TV review: Death and Nightingales, BBC Two
- Brian Donaldson
- 23 November 2018
Atmosphere and acting maintain interest in this austere adaptation of a moody 1990s Irish novel
You'll need the brightness control button close to hand for much of the opening episode of Death and Nightingales as the glom of a 19th-century rural Irish setting is laid on thick. This three-part adaptation of Eugene McCabe's 1992 novel eventually lightens up its visual palette, but never rises above the grim while its familial murder plot thickens.
At its centre is Beth (Ann Skelly), a country woman who celebrates her 23rd birthday (an inexplicable alteration here as she becomes 25 in the book) by turning down gig tickets in order to make butter and kill a pig. Earlier we see her rescue a fallen cow by puncturing its flesh to let out a foul wind. This is about as action-packed as episode one gets until Ann and her would-be suitor, the mysterious Liam (Jamie Dornan, an actor who seemingly never does anything other than mysterious), consider homicidal vengeance upon Billy (Matthew Rhys). This is the man who reluctantly raised Ann after discovering she may not be his flesh and blood and is prone to grubbily mistreating her in later life.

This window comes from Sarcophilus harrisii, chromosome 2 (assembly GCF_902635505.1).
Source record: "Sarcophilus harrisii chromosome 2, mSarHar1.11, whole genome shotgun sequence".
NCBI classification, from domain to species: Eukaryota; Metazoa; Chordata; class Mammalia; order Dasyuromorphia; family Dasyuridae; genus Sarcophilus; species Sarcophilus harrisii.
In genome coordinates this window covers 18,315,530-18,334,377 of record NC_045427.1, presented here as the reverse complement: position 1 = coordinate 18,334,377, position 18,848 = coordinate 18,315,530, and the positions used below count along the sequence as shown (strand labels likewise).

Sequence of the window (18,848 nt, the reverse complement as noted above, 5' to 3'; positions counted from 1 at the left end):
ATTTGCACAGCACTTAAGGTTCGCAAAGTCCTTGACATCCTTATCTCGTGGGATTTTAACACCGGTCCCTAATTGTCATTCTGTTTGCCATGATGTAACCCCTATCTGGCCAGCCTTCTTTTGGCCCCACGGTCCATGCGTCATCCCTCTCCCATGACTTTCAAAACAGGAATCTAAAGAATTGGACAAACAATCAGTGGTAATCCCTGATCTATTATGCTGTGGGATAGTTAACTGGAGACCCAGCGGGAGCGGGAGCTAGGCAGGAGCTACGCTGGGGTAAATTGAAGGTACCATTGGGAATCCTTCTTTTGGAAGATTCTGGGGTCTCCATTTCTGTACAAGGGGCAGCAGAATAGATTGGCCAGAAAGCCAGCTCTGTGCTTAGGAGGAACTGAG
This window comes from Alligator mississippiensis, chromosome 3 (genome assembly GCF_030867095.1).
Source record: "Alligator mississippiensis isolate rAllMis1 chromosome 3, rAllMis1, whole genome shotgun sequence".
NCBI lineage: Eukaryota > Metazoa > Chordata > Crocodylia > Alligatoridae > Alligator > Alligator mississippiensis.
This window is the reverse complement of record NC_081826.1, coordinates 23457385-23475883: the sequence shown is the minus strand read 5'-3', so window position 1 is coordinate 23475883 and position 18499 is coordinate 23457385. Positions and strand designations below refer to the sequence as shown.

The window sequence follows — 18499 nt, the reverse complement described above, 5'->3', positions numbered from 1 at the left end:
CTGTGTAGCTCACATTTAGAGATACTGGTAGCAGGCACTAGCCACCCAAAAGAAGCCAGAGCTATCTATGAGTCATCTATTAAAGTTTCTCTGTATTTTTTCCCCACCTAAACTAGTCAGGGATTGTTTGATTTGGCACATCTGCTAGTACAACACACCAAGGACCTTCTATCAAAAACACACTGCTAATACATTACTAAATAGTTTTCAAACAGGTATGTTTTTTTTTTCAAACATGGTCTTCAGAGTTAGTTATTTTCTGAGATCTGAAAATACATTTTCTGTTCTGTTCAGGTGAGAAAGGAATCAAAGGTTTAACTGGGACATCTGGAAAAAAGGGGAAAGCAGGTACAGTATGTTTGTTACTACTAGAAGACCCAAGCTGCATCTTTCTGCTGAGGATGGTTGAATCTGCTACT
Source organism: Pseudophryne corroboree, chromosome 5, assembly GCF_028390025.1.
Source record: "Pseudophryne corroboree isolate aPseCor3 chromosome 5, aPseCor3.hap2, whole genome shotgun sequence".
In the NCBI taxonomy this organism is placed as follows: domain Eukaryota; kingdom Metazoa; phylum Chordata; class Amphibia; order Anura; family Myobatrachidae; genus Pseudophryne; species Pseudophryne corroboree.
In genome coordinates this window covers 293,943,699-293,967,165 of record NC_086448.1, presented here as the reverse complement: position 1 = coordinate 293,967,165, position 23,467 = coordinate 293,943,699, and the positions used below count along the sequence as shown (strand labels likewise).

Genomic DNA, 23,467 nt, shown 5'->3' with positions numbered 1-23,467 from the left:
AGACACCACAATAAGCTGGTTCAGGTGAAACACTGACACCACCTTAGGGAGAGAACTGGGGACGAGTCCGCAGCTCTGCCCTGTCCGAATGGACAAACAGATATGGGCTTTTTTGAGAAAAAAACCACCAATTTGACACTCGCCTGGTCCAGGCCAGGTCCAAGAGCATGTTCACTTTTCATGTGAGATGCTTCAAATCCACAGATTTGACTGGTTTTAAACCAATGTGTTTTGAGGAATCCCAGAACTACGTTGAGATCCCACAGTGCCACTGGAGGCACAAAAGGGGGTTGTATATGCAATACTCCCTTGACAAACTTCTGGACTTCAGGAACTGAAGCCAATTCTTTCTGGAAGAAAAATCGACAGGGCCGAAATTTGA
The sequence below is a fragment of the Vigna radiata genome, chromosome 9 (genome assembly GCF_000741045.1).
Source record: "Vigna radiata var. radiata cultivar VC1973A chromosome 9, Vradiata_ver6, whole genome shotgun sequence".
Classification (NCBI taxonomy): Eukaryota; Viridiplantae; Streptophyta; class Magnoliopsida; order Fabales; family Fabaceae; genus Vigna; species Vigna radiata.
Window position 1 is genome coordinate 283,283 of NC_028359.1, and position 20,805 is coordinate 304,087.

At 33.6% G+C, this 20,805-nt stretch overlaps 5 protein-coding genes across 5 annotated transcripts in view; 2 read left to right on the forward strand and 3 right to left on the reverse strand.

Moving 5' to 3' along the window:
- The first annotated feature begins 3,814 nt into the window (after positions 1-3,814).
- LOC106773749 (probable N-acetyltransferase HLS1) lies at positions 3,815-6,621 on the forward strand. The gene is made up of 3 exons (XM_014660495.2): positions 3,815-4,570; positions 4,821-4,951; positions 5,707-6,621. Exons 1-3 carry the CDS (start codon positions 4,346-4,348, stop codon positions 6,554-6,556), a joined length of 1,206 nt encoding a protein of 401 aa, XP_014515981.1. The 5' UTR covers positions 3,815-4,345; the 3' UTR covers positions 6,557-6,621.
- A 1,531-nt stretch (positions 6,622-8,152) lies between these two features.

A poisoning is afoot in the very first scene with distracting point-of-view shots aiming to drag us straight into the story. But the concentration levels are not easy to maintain, especially when the soundtrack is an endless murmur then bellow of Celtic strings, pipes and percussion.
Dornan reunites with writer Allan Cubitt after their work together on The Fall, an excellent (and yes, constantly brooding) drama series about a serial killer targeting vulnerable women which shares a geography with Death and Nightingales, but little else. Women are certainly given a rough ride in both shows, with abusive farmhands and strict stepfathers attempting to keep the female characters downtrodden, but it's time up on all that even if it has to be achieved through violent means.
Death and Nightingales is a drama with plenty merit through its performances and atmosphere which careers between moody and maudlin, but a lightweight story isn't enough to keep it driving forward with compelling momentum.
Episodes watched: 1 & 2 of 3
Death and Nightingales starts on BBC Two, Wednesday 28 November, 9pm.